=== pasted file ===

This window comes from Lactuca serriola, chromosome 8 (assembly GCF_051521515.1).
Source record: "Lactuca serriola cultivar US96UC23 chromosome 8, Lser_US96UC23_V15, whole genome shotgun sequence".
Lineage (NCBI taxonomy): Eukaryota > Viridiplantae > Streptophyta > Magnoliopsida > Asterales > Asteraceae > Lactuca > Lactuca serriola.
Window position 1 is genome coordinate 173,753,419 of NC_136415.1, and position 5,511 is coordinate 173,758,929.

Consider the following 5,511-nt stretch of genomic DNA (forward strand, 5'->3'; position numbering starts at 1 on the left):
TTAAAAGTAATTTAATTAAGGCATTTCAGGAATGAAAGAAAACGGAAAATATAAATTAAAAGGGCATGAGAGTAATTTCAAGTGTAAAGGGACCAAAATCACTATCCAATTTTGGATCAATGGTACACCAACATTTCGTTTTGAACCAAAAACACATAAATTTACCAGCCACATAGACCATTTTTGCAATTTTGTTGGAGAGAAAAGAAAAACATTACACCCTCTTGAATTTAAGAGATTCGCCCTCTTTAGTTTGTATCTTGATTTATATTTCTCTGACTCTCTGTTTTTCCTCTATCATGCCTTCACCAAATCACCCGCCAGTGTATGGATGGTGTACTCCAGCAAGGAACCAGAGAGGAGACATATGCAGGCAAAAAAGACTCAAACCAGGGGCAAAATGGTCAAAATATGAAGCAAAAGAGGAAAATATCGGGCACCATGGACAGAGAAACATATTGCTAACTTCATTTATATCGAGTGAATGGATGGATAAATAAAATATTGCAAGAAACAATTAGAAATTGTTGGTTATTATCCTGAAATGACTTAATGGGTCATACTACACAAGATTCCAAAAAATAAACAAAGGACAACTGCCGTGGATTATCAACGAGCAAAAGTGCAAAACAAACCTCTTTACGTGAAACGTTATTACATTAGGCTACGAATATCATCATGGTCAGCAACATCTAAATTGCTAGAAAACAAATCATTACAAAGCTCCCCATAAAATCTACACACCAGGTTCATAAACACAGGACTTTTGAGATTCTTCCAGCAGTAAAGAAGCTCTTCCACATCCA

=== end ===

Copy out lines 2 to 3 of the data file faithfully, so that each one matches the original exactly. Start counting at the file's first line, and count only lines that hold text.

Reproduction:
Source record: "Lactuca serriola cultivar US96UC23 chromosome 8, Lser_US96UC23_V15, whole genome shotgun sequence".
Lineage (NCBI taxonomy): Eukaryota > Viridiplantae > Streptophyta > Magnoliopsida > Asterales > Asteraceae > Lactuca > Lactuca serriola.